Cyber Summon Blaster is a relentlessly outdated card but simple enough for our example. As can be seen it deals 300 damage (about 1 damage in Hearthstone) to the opponent whenever you summon a machine-type monster(s).

Now the (s) part means that when dealing with effects and other conditions that would summon multiple machine-type monsters at once you still only get one trigger of Cyber Summon Blaster. So even when playing a card like Machine Duplication you would still only deal 300 damage.

This is relevant for Hearthstone because a lot of the balance problems of the past and some of the potential ones in the future come from triggered effects that are a little bit too trigger-happy. A lot of these issues could be helped if the same standard for triggered effects from Yu-Gi-Oh was applied to Hearhstone

Such a change could have, for example, very well saved [card]Starving Buzzard[/card]. Under this rule it would only draw one card from the multisummon effects like [card]Unleash the Hounds[/card], [card]Savannah Highmane[/card]'s deathrattle or [card]Snake Trap[/card]. Allowing Beast Hunter to remain a thing but without needlessly punishing your opponent for playing minions.

[card]Knife Juggler[/card] is another card that currently receives a lot of hate for being one of the most aggressive 2-drops in the game. Its effect was strong even at Hearthstone's launch and with the addition of various early multisummon cards like [card]Haunted Creeper[/card] and [card]Muster for Battle[/card] it has become a stable in any aggressive deck. This change however could impact the Juggler just where it matters without leaving it useless by say only making it count minions you play or reducing its stats to 2/2.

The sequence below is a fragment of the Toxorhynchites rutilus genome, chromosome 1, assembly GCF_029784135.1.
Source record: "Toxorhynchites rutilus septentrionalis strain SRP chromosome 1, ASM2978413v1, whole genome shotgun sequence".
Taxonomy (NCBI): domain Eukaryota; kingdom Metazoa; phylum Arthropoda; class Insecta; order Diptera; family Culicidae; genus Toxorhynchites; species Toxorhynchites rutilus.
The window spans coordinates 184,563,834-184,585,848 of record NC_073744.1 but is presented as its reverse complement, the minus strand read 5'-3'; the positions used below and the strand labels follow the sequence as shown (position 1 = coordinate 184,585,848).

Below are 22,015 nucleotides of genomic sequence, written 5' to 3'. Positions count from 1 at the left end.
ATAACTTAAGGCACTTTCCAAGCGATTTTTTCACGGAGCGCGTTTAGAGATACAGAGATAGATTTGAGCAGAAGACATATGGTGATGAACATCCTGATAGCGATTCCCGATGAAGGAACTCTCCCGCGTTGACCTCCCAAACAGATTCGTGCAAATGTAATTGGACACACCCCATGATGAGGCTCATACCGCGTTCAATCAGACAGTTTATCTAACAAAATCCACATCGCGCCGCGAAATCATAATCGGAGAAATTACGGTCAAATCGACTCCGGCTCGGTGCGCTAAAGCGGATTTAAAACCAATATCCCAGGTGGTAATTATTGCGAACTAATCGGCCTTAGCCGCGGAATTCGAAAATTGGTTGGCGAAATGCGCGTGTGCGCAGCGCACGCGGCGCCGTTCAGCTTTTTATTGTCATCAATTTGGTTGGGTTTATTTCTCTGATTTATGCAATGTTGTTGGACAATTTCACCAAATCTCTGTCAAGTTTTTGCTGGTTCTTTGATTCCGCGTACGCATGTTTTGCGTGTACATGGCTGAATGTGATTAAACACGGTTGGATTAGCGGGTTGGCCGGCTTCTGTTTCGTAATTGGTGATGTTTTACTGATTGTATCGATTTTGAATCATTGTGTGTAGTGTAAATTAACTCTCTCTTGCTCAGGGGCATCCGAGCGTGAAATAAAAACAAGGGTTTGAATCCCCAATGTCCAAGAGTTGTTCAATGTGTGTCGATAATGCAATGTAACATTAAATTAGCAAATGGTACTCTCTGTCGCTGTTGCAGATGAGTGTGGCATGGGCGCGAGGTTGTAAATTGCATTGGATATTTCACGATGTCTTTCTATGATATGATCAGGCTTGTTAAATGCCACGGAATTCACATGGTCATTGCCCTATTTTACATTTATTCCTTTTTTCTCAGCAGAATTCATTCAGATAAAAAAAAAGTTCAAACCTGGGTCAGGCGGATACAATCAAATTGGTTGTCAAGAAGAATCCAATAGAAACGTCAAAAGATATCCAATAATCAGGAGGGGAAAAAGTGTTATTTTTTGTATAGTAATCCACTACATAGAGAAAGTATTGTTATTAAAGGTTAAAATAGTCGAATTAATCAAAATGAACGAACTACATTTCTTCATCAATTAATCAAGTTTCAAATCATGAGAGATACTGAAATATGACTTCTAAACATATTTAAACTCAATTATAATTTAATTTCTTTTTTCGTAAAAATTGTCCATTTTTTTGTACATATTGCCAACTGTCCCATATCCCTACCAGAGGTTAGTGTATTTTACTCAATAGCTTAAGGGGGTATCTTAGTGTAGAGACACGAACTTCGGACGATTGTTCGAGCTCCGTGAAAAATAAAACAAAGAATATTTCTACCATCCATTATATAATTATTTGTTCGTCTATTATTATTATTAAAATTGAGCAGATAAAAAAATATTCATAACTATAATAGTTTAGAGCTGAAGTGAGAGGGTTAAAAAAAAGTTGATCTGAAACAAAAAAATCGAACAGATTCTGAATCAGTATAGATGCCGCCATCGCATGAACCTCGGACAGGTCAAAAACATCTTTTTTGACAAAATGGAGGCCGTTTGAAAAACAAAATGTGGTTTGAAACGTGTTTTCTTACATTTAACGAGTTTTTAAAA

And finally for patron, such a change would hit [card]Frothing Berserker[/card] … HARD! Each and every one of the Warrior's whirlwind effects would suddenly only add one attack to the Berserker regardless of the number of minions present. The 80 damage combos seen in the past would be reduced to somewhere between 12-16 damage which given the massive setup required should be more than balanceable. Especially because the board state of the opponent would no longer be a relevant factor for the combo thus allowing them to go more all-out against the patrons.

Now this change would set up a brand new ruling standard and the wording is a little convoluted, which is probably what will kill any chance of this actually happening. But given the vast number of problem areas in Hearthstone such a change would help with, I felt like it needed to be mentioned.


Overall I think most people can agree that this change is overkill and the very least Blizzard could have done is leave Warriors with a class card that would be at least somewhat acceptable for new players and arena.


Will Battle Rage and Execute continue to cause problems in future Warrior decks?

Oh, yeah, they are broken
Thank you for voting!
They're quite alright, actually
Thank you for voting!
Stefan “Sumadin” Suadicani
Former Editorial for Gosugamers Hearthstone